Banking Sector Reforms in India, Policies and Impacts

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BANKING SECTOR REFORMS IN INDIA POLICIES AND IMPACTS The banking sector reforms in India were started as a follow up measures of the economic liberalization and financial sector reforms in the country. The banking sector being the life line of the economy was treated with utmost importance in the financial sector reforms. The reforms were aimed at to make the Indian banking industry more competitive, versatile, efficient, productive, to follow international accounting standard and to free from the government’s control. The reforms in the banking industry started in the early 1990s have been continued till now. The paper makes an effort to first gather the major reforms measures and policies regarding the banking industry by the govt. of India and the Central Bank of India (i.e. Reserve Bank of India) during the last fifteen years. Secondly, the paper will try to study the major impacts of those reforms upon the banking industry. A positive responds is seen in the field of enhancing the role of market forces, regarding prudential regulations norms, introduction of CAMELS supervisory rating system, reduction of NPAs and regarding the up gradation of technology. But at the same time the reform has failed to bring up a banking system which is at par with the international level and still the Indian banking sector is mainly controlled by the govt. as public sector banks being the leader in all the spheres of the banking network in the country. The banking sector is also gearing up to embrace the Basel II regime, to benchmark with the global standards. Similarly, retail lending has emerged as another major opportunity for banks. All these factors are driving up competition, which in turn forcing banks to innovate. A slew of innovative products, which could not be imagined even a couple of years ago, are a reality now. Even mundane products like Saving Account, Personal Loans and Home Loans have become subjects of innovation.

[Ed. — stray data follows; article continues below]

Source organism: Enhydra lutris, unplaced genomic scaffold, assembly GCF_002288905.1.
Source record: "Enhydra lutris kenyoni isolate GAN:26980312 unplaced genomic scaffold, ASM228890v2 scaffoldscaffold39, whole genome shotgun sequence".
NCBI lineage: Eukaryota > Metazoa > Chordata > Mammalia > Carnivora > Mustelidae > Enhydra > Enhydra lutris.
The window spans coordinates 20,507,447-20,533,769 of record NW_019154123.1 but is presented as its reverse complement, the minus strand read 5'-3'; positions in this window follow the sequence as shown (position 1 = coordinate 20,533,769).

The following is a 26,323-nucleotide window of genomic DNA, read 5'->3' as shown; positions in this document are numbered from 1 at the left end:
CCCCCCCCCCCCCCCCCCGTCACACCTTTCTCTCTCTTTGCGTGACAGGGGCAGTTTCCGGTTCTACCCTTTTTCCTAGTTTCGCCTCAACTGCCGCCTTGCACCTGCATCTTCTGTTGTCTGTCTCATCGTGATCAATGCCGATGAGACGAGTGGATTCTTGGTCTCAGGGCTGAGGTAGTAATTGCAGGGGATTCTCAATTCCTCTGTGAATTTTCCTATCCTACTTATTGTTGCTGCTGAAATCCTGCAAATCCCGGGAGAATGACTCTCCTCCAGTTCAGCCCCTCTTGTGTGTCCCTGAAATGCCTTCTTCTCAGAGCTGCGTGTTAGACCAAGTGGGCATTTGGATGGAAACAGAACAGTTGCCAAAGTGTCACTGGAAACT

The banking sector is the core segment of the Indian financial system which decides the progress of the country. Banks play an important role in the mobilization and allocation of resources in an economy. The sound financial position of a bank is the guarantee not only to its depositors but equally important for the whole economy of the nation. Several committees have emphasized the need to improve the performance of the commercial banks. In India, the priorities in banking operations underwent far reaching changes since the banking sector reforms have been set in motion. In this paper, an effort has been made to evaluate the operational performance of the commercial banks in India with especial reference to the Scheduled Commercial Banks since 2000. The study is diagnostic and exploratory in nature and makes use of secondary data. The study finds and concludes that the Scheduled Commercial Banks in India have significantly improved their operational performance. In order to increase its control over the banking sector, the govt. of India had nationalized 14 major private sector banks with deposits exceeding Rs.500 million in 1969. This had raised the number of scheduled bank branches under govt. control to 84 percent from 31 percent (Chakraborty, 2006). But the poor performance of the public sector banks was increasingly becoming an area of concern. The continuous rise of non-performing assets (NPAs) of banks posed a significant threat to the stability of the financial system. Hence, banking reforms were made an integral part of the liberalization process. The financial sector reforms started in 1991 had provided the necessary platform for the banking sector to operate on the basis of operational flexibility and functional autonomy enhancing productivity, efficiency and profitability (Talwar, 2005). While several committees have gone in to the problems of commercial banking in India, the two most...
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